International buyers and manufactures of peanuts from Japan got a first hand look and taste of Jackson county peanuts on Wednesday afternoon.
"I was just tickled to death that they could be a part of Jackson County and Ford Farms," says Larry Ford, who hosted the group at his farm. For about an hour, the Japanese listened and took notes as different individuals shared information about the peanut crop. Ford says the Japanese are here seeing the way farmers in Jackson County grow and harvest their peanuts. "They grow few peanuts in Japan," says Ford. "They import approximately a high percentage of peanuts they use in their trade."
In 2006, Ford himself went on a reverse trade mission to Japan where he helped promote the United States peanut crop. It was also 6 years go, that a new regulation in Japan forced the country to look elsewhere to buy peanuts. "They were importing most of their products from China and the Chinese were having a little trouble meeting the pesticide residue requirement," says Stephanie Grunenfelder, the Vice President of International Marketing for the American Peanut Council. "So that provided an opportunity for the us to sell peanuts to Japan."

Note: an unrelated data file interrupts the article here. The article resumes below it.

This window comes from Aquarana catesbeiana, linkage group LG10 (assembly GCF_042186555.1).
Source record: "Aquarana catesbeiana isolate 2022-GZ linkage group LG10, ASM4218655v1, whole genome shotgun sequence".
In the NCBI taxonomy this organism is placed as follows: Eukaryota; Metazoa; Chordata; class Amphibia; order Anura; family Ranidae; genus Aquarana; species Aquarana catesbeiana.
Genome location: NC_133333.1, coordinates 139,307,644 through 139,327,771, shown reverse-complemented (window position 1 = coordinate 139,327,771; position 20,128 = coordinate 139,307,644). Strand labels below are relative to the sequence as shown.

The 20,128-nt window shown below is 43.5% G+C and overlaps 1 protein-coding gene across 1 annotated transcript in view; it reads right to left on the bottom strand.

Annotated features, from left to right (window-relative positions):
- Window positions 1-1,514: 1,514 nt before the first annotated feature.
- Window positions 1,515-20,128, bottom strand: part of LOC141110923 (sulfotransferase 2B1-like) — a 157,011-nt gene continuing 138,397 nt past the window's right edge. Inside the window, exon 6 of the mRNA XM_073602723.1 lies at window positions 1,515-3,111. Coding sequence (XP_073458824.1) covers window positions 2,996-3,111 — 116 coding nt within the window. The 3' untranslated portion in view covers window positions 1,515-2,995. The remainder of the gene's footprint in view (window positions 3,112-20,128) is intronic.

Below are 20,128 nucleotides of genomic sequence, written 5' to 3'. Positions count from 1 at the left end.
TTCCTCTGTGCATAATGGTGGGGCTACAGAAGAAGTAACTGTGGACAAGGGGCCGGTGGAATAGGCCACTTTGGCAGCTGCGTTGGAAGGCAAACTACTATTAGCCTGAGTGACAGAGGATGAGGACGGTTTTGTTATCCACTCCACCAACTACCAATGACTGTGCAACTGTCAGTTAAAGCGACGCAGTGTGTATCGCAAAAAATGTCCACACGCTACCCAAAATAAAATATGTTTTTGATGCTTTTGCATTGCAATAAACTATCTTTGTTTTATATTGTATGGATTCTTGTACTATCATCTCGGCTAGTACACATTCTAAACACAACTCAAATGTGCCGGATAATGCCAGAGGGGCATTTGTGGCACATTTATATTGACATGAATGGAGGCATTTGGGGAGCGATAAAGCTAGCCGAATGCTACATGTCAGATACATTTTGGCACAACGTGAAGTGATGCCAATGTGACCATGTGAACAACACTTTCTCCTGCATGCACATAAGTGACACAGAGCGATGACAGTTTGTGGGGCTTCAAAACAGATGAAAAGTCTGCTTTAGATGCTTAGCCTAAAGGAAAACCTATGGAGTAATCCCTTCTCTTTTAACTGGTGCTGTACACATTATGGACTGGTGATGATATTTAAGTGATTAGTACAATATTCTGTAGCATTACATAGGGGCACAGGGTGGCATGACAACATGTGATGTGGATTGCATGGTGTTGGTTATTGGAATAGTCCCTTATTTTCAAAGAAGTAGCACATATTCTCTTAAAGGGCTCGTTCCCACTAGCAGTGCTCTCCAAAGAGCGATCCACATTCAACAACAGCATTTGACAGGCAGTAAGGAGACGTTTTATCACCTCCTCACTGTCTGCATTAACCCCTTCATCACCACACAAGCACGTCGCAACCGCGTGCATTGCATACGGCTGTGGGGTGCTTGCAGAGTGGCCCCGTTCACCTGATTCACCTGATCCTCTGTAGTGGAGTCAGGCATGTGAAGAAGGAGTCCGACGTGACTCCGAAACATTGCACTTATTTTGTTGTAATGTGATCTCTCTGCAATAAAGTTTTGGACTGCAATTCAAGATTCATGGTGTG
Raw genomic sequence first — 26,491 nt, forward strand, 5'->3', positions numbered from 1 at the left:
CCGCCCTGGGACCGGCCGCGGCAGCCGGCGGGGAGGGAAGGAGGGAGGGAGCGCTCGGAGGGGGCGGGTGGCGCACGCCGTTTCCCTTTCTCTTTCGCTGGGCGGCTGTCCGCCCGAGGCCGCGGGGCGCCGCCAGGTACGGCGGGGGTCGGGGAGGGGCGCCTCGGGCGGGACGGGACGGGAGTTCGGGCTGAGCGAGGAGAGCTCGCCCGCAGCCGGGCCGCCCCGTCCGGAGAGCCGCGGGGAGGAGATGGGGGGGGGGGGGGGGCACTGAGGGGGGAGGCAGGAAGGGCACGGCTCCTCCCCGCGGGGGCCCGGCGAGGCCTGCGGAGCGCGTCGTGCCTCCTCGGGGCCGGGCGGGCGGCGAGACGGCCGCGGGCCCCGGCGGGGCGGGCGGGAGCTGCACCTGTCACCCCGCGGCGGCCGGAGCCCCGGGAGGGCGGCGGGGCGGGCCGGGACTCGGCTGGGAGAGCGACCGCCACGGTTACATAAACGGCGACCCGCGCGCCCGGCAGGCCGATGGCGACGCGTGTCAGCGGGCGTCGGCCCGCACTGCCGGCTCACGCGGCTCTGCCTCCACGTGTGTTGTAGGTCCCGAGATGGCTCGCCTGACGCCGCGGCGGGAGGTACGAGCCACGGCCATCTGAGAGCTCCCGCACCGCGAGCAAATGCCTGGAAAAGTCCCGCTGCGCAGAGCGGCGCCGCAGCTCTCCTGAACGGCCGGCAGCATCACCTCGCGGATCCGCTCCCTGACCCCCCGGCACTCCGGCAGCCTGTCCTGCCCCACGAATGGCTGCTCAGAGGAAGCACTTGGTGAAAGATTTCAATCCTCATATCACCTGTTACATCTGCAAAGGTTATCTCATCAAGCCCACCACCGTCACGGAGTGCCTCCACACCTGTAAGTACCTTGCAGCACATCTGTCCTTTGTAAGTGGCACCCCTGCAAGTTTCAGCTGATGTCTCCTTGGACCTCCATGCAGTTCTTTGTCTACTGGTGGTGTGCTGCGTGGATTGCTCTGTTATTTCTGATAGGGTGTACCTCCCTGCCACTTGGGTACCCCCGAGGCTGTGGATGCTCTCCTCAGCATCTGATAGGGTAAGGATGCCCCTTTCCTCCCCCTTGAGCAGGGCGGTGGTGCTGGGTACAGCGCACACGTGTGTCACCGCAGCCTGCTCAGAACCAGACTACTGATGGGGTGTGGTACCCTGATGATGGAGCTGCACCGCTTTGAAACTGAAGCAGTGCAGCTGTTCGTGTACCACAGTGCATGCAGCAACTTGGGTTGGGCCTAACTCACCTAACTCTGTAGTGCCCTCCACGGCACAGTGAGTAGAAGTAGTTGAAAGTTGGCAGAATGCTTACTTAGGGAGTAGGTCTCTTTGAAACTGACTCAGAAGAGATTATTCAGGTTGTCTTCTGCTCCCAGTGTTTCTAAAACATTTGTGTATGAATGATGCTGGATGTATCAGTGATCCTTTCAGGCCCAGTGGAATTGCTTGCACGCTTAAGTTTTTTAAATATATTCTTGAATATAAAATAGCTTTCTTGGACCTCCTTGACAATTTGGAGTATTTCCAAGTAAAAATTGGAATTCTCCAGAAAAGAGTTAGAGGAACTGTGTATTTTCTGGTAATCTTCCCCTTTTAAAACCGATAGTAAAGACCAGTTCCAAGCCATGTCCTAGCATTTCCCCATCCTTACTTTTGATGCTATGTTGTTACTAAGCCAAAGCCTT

Today Japan is the fourth largest importer of U.S. peanuts. Thursday's visit to Jackson county is just one of many stops across the southeast for this reverse trade mission. "They're looking at our supply basically to see where they're going to buy peanuts from in the next year," says Grunenfelder.
Jackson County Extension Agent Doug Mayo says the more interest in the peanut crop means a better price for farmers. There is also a record yield expected this year which means the price could decline. Therefore, he says, "the more we can get the world buying our peanuts, the higher the price will be for our local farmers."
The Japanese Peanut Council members will continue their trip across the Southeast...stopping at a farm in Georgia on Friday.